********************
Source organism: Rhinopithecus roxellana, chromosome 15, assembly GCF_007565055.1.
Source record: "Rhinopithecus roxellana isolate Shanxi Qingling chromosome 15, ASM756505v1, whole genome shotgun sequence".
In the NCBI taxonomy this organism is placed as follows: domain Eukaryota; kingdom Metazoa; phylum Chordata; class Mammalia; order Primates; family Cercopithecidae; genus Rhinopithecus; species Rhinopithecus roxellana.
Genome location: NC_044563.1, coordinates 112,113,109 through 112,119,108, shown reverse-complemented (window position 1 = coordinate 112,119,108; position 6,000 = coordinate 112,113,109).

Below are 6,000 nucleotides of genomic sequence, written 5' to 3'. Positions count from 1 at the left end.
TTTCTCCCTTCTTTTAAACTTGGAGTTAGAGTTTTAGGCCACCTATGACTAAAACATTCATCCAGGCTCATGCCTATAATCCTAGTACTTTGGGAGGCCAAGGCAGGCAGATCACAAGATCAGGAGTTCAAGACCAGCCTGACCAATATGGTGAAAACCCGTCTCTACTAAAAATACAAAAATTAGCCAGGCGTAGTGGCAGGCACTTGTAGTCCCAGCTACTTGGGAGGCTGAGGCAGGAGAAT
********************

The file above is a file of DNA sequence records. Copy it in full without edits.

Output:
Source organism: Rhinopithecus roxellana, chromosome 15, assembly GCF_007565055.1.
Source record: "Rhinopithecus roxellana isolate Shanxi Qingling chromosome 15, ASM756505v1, whole genome shotgun sequence".
In the NCBI taxonomy this organism is placed as follows: domain Eukaryota; kingdom Metazoa; phylum Chordata; class Mammalia; order Primates; family Cercopithecidae; genus Rhinopithecus; species Rhinopithecus roxellana.
Genome location: NC_044563.1, coordinates 112,113,109 through 112,119,108, shown reverse-complemented (window position 1 = coordinate 112,119,108; position 6,000 = coordinate 112,113,109).

Below are 6,000 nucleotides of genomic sequence, written 5' to 3'. Positions count from 1 at the left end.
TTTCTCCCTTCTTTTAAACTTGGAGTTAGAGTTTTAGGCCACCTATGACTAAAACATTCATCCAGGCTCATGCCTATAATCCTAGTACTTTGGGAGGCCAAGGCAGGCAGATCACAAGATCAGGAGTTCAAGACCAGCCTGACCAATATGGTGAAAACCCGTCTCTACTAAAAATACAAAAATTAGCCAGGCGTAGTGGCAGGCACTTGTAGTCCCAGCTACTTGGGAGGCTGAGGCAGGAGAAT